• Not exceed 12.5% alcohol (standard wine can have up to 24%!)
  • Have less than 75 PPM added sulfites (can be up to 350 ppm in standard wine)
  • Have less than 1 gram/L total sugar (not regulated in standard wines)
  • Have less than 2 PPM of the mold ochratoxin (not regulated or even tested in standard wines!)

Being low in sugar and alcohol, and being mold, mycotoxin and sulfite free means – most importantly – that you won’t feel tired, groggy, puffy or “hungover” the next day if you enjoy a glass.

Jordan and I are loving our monthly delivery of Dry Farm Wines – and we know you will too. If you want to give it a try, or serve it at your next dinner party, you can get a bottle for just a penny when you sign up for a monthly or bi-monthly membership! Check it out here ?

Check out the last part of this series, as I dive into the world of distilled liquors. Anyone have any other wine selection recommendations?


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About the author

Steven Wright Steve Wright is a health engineer and author. In 2009, he reached a breaking point when IBS took over his life and the doctors didn't know how to help. Since then, he has transformed his health and started to help others naturally heal stomach problems. You can check out his story here and find him on Google+, Facebook or Twitter.

The Specific Carbohydrate Diet Works

{ 18 comments… read them below or add one }

Mary November 19, 2016 at 9:02 pm

So with sulfite free wines…. I know it’s better because it’s organic and less preservatives etc… BUT Is there a risk that it contains more yeast or bacteria, especially over time (say if the bottled date is a few years ago)?? I obviously know nothing about wine — please help! Thanks!!

Lori Jo Berg November 21, 2016 at 9:44 am

HI Mary – this isn’t our experience nor what the research tells us. The fermentation process helps to naturally preserve the wine and some prefer the taste of a wine that is aged a bit longer:)

Amy January 25, 2016 at 8:15 pm

Thank you for writing these! Really helpful, really appreciated

Sedary June 18, 2014 at 9:54 pm

The official site states that wine bottlers are allowed to add cane sugar to their wines before bottling. THIS is why some wines are illegal. IF they contained only sugars from grapes, they would ALL be legal. You will just have to contact each company about their bottling practices. It is possible to get away with cheating on the diet after awhile but the true reason for the diet is not only to repair damage but to kill off the offending pathogens. Therefore, do NOT drink any wine to which cane sugar has been added.

Toby November 24, 2013 at 11:27 am

I live in Sweden. So on out Wines it probably say. Grams/liter. Instead of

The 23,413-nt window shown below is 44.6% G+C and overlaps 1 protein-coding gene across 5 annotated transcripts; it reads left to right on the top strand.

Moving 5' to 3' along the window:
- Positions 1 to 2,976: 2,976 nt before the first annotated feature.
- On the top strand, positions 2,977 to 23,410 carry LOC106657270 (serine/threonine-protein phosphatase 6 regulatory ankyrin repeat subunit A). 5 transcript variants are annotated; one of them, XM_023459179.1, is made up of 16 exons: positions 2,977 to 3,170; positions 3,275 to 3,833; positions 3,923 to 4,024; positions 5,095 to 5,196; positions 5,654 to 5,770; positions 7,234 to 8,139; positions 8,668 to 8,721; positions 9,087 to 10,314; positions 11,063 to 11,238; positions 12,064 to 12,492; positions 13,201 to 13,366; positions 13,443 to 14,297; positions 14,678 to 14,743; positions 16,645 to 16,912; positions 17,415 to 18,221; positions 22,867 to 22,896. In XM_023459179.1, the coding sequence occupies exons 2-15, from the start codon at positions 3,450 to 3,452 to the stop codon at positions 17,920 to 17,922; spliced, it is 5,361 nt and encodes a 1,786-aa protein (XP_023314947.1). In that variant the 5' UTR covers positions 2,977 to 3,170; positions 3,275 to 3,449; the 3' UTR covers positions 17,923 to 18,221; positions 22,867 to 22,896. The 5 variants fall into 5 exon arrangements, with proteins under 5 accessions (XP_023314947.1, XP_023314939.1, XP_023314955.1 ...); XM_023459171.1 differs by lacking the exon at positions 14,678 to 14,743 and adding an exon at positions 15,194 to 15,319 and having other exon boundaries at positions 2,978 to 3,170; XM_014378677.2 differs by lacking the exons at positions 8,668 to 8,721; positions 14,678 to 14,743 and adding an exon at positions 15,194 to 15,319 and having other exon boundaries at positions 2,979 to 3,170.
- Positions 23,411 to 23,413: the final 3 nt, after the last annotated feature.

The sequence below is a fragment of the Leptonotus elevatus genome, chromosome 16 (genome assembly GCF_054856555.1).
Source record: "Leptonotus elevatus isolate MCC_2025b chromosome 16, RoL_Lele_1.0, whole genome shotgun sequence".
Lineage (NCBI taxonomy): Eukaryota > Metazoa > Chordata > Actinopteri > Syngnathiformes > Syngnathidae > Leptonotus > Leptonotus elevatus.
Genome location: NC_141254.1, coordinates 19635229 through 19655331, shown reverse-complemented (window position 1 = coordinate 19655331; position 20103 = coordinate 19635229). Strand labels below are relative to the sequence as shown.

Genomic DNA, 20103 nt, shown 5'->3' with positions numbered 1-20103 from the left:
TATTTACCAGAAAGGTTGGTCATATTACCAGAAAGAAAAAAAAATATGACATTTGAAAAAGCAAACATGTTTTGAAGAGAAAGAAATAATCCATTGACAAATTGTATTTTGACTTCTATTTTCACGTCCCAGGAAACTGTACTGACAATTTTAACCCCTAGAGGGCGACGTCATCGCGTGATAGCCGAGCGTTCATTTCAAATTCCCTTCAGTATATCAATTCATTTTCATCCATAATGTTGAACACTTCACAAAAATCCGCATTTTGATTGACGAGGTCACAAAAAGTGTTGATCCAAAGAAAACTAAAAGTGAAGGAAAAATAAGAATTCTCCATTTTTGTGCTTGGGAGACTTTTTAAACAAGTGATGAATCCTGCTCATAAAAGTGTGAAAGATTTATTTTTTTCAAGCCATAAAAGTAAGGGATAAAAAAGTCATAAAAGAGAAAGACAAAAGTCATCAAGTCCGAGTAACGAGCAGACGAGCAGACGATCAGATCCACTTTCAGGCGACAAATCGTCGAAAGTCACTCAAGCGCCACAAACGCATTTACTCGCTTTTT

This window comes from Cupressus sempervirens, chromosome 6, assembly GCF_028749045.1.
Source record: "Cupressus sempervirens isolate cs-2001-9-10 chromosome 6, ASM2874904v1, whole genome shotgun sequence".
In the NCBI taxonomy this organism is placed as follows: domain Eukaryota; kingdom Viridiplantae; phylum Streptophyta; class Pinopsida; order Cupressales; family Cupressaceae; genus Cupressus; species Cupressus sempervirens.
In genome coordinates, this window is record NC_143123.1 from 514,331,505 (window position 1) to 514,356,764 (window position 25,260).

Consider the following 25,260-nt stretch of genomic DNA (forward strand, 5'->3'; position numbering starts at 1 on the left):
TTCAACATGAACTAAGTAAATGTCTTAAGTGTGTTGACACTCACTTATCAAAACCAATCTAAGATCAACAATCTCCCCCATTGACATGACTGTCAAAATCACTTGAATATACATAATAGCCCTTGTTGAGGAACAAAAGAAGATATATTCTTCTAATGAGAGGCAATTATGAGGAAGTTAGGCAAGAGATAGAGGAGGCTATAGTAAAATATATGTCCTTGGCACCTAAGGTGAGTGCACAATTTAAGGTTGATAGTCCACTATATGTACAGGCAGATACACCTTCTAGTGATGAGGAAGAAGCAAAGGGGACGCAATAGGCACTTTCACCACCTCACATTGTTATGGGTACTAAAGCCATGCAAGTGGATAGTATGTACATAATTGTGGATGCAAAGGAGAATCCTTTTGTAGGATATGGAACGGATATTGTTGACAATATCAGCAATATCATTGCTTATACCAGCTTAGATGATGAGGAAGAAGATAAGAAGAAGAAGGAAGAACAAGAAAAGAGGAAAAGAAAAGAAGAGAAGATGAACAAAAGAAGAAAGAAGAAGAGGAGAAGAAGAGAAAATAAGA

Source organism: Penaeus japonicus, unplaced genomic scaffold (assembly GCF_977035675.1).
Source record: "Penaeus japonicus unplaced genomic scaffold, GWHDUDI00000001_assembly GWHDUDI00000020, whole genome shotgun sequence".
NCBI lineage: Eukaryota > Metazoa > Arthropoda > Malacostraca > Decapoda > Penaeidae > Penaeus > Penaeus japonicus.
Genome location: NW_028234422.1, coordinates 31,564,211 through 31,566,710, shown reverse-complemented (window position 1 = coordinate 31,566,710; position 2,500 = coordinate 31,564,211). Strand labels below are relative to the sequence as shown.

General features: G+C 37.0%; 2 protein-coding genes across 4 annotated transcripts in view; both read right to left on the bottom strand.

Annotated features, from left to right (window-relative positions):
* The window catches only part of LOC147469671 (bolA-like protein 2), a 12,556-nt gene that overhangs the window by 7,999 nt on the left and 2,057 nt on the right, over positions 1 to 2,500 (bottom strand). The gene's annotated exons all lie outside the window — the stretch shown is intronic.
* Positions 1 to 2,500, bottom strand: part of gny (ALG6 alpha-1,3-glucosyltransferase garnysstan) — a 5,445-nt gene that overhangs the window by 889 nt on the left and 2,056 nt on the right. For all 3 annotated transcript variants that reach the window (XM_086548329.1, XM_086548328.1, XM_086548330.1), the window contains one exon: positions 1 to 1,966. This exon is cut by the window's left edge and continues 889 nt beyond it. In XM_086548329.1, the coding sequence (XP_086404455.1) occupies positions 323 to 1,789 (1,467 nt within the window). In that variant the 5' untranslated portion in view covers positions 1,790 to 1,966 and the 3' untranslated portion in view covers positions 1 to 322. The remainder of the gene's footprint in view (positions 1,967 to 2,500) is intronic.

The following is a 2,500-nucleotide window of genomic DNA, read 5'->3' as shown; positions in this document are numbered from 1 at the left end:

Rs%. Am i ok if the sugar per gram is less Than 45g/l. Or whats the limit? /Toby

cathi Gross November 12, 2013 at 5:47 pm

I know one place you can actually find out how many carbohydrates are in at least 5 ounces of wine the Company is Yellow tail. They have several brands that would fall under the safe category and the neat thing is that one can go to there website and they list the nutritional facts for each bottle they create. My favorite wine of there is Big Bold Red and it has on only 2 carbohydrates per 5 ounce glass of wine. Here is there website

Brian July 2, 2013 at 10:41 am

Someone just told me that any wine that is 12% ABV or more is considered dry. Would this be an appropriate guide when looking to an SCD legal wine?

Steven Wright July 5, 2013 at 12:17 pm

I’ve never seen anything that would suggest ABV could tell the amount of dryness of a wine.

Hans Schuman December 27, 2012 at 5:09 pm

Hi – isn’t the sugar from grapes fructose which is SCD legal?

Steven Wright December 30, 2012 at 9:59 pm

Hi Hans – the very small amounts of sugars contained in fruits and honey are SCD legal. Its the man-made and processed stuff that is bad news.

Lisa September 19, 2012 at 8:51 pm

Interesting! I would have assumed that all Rieslings are too sweet to be legal. The “Late Harvest” Rieslings are called Spatlese and Auslese. They are very sweet.

Joyce September 2, 2011 at 5:33 pm

Can you explain why we have to avoid a higher level of residual sugar? If no other sweeteners have been added, then aren’t we just getting natural sugar from grapes? Wouldn’t that be a monosaccharide?

Sandy May 11, 2011 at 6:03 pm

This is fabulous info. I made a half-hearted attempt to Google this type of info and didn’t get very far. I’m happy to see that Reisling is on the list!

Jordan Reasoner May 13, 2011 at 8:27 am

Thanks Sandy!

Margaret Stone April 8, 2011 at 8:32 am

I’m on week one of doing it right, with great results. This morning I had a regular poop with a little forse necessary.
Just reading this very useful articel on wines. At what point is it safe to add dry wines?

Steven Wright April 16, 2011 at 3:51 pm

Hi Margaret,

Great question – I think it is best to wait until you really see some healing, or have a week or so of good poops. Listen to this podcast where I go more indepth on this very issue

Steven Wright February 18, 2010 at 1:21 pm

@ Terry – Great point I forgot about Malbec wines, personally I usually enjoy Malbecs more than Merlots.

Terry February 17, 2010 at 11:15 pm

I have had good luck with Malbec too.